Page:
• Marathon Level:
    • The 3 Endurance levels, the last of which requires 1 hour of concentration to beat.
    • The last level of Back for Seconds is far longer than any level before it. Gold medal time is 21 minutes 20 seconds!
  • Mega-Microbes: That eat galactic superclusters.
  • Nanomachines: The Grey Goo and the Nano-Shark.
  • No Name Given: All of the relevant characters in the series are referred to by generic terms rather than actual names, including humans like the scientists.
  • Non-Malicious Monster: The grey goo was created with the sole purpose of absorbing anything smaller than itself, and so it does.
  • Non-Standard Game Over: Run out of stuff to eat before the meter is full, and you get a special fail message saying there's nothing left to eat.
  • Our Time Travel Is Different: Lampshaded by the scientists in Back for Seconds.
  • Planet Eater: The Earth (alongside the other planets in the Solar System) gets eaten at least Once an Episode.
  • Protection Mission: In the sequel, you allegedly have one of these in the Roman era, where you're supposed to protect five Ballistas from Roman Gladiators until you can eat them. But really, all you need is to maximize your meter. Even in you fail to protect them, it's still possible (though not easy) to win even in Timed Mode.
  • Red Eyes, Take Warning: In the original version of the first game, white blood cells have red eyes to indicate they can hurt the goo when touched, and only appear in the level that teaches you about that fact, fittingly enough. The remastered version removes the eyes and leaves the cells with a mere fluffball-like shape.
  • Reset Button: Back for Seconds starts off with the same scientists inventing the same Grey Goo, but this time it's just something the older scientist made out of boredom. Presumably, this is in the new multiverse.
  • Sci-Fi Writers Have No Sense of Scale: Various of the No Sense of Mass type.
    • The goo is supposed to be able to eat anything smaller than itself, but sometimes what it can eat makes little sense. For example, it can eat entire sharks when it's less than a meter in diameter.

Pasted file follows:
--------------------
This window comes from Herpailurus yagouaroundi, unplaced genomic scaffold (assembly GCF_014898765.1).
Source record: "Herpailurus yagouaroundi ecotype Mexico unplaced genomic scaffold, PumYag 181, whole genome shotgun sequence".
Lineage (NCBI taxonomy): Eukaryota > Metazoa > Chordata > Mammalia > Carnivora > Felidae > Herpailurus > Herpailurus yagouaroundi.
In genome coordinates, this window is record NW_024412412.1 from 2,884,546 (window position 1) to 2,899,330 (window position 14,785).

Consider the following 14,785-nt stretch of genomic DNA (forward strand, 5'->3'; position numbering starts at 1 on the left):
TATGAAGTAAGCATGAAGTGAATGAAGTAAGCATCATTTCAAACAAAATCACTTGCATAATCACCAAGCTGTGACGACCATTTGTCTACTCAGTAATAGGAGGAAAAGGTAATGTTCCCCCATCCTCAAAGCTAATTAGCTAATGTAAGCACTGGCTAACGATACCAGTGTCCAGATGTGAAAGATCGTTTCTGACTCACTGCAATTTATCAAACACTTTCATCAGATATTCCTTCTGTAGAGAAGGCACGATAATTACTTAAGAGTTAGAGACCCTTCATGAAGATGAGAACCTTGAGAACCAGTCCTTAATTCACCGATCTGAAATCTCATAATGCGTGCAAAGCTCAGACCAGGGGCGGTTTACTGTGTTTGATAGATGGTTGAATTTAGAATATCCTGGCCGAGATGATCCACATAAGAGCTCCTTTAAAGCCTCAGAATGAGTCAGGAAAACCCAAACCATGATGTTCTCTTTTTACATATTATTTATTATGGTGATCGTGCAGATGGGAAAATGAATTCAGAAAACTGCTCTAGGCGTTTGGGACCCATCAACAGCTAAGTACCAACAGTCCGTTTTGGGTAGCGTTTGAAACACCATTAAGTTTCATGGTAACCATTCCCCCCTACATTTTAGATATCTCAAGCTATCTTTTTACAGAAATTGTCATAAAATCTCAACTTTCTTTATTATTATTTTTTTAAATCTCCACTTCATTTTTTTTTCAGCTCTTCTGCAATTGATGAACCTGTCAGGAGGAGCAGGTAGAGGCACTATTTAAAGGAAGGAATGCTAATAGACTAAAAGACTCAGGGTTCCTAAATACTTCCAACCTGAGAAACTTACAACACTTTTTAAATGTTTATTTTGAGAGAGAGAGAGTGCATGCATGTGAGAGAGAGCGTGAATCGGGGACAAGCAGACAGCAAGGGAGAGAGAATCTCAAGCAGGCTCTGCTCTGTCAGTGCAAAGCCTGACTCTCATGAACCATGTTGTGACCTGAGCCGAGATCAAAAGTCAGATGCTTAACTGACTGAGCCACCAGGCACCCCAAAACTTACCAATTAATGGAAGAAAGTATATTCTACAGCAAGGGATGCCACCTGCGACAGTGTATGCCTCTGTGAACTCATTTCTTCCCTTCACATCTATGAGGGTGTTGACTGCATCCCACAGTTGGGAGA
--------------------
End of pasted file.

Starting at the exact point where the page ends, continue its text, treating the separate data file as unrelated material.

• In Back for Seconds, the size you can eat something at is determined from what it looks like from the top down. Thus, you can eat humans at 35cm.
  • Serial Escalation:
    • The first game starts with you eating specks of dirt, and ends with you eating the fabric of time itself. Then the Grey Goo explodes, becoming a new Big Bang and birthing a new universe.
    • The second starts with microbes, and ends again with the fabric of time. Then you find that the universe rests on a Turtle of Time, which rests on an infinite pile of Turtles.
    • Forever starts with quarks and ends with multiple universes... that look like quarks. Then you work your way up again.
  • Shown Their Work: The Cretaceous levels of Back For Seconds avoid Anachronism Stew flawlessly, not only with dinosaurs but with mammals and insects as well.
  • Spared by the Adaptation: In Tasty Blue, the scientists (who were eaten when the Grey Goo swallowed Earth in the first two games) are the only humans to survive the Nano-Shark's rampaging diet.
  • Timed Mission: There are various of these in every game from Back for Seconds onwards, providing more of a challenge for the levels.
  • Time Travel: Back for Seconds has the Grey Goo eating a time machine, then going back to the Late Cretaceous, then to Ancient Egypt, Ancient Greece, feudal Japan, and the distant future.
  • Timey-Wimey Ball: Lampshaded in the cutscene that follows the final Egypt level in Back for Seconds.
    News Broadcast: This just in! The pyramids of Giza have gone missing!
    Older Scientist: The goo must have eaten the pyramids!
    Younger Scientist: If he ate them 3,000 years ago, why did they disappear just now?
    Older Scientist: *shrugs* Time travel's complicated.
  • Top-Down View: The first Tasty Planet, Tasty Planet: Back for Seconds and half of the worlds in Tasty Planet Forever are seen from above.
  • Uncanny Family Resemblance: The two restaurant employees seen in the opening to the Parisian Cat's section of Forever are cousins of the scientists (who don't appear in the game itself), and look almost exactly the same.
  • Unrealistic Black Hole:
    • In Cosmos 4, black holes actually suck in stars, yet for some reason don't suck in the grey goo. Same applies for the sequel.
    • In Forever, you can play as one as the alternate form of the goo.
  • Villain Protagonist: While not exactly evil, the grey goo still eats the Universe.
  • Womb Level: In the third Laboratory level of the first game, the grey goo bites one of the scientists and enters his bloodstream.